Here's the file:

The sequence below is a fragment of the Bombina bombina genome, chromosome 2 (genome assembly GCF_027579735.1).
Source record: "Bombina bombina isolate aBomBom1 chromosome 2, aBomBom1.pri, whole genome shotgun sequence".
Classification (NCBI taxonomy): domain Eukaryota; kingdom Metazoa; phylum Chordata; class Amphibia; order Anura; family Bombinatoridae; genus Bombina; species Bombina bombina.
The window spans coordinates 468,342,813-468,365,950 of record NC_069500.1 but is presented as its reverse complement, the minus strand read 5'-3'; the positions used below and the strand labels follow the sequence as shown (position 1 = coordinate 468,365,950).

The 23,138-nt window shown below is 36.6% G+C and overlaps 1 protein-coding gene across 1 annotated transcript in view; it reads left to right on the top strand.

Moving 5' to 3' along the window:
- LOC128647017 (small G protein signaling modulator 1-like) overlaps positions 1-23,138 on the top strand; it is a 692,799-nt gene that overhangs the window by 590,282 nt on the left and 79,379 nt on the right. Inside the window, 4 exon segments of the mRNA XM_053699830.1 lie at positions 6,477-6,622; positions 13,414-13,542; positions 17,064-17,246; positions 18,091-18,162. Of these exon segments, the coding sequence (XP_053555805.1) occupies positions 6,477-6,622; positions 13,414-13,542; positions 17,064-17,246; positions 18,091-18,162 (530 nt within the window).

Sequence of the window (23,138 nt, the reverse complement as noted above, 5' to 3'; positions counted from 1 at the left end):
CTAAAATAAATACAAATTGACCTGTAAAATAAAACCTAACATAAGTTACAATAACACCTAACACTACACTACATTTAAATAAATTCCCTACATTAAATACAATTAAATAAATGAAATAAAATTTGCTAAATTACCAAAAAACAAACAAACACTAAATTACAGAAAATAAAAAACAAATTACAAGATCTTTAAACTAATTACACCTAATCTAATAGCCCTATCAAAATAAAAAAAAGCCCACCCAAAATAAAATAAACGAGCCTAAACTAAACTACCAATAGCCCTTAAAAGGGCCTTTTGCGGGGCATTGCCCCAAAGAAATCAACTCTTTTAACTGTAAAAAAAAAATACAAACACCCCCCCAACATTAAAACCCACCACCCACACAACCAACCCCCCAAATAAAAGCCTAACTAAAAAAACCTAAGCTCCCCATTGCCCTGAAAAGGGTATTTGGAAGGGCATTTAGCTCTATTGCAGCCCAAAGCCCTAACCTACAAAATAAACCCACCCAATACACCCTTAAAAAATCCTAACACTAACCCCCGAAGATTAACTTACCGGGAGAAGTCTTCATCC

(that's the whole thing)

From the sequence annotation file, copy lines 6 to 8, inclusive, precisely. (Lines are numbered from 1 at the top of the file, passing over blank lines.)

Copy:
Moving 5' to 3' along the window:
- LOC128647017 (small G protein signaling modulator 1-like) overlaps positions 1-23,138 on the top strand; it is a 692,799-nt gene that overhangs the window by 590,282 nt on the left and 79,379 nt on the right. Inside the window, 4 exon segments of the mRNA XM_053699830.1 lie at positions 6,477-6,622; positions 13,414-13,542; positions 17,064-17,246; positions 18,091-18,162. Of these exon segments, the coding sequence (XP_053555805.1) occupies positions 6,477-6,622; positions 13,414-13,542; positions 17,064-17,246; positions 18,091-18,162 (530 nt within the window).

Sequence of the window (23,138 nt, the reverse complement as noted above, 5' to 3'; positions counted from 1 at the left end):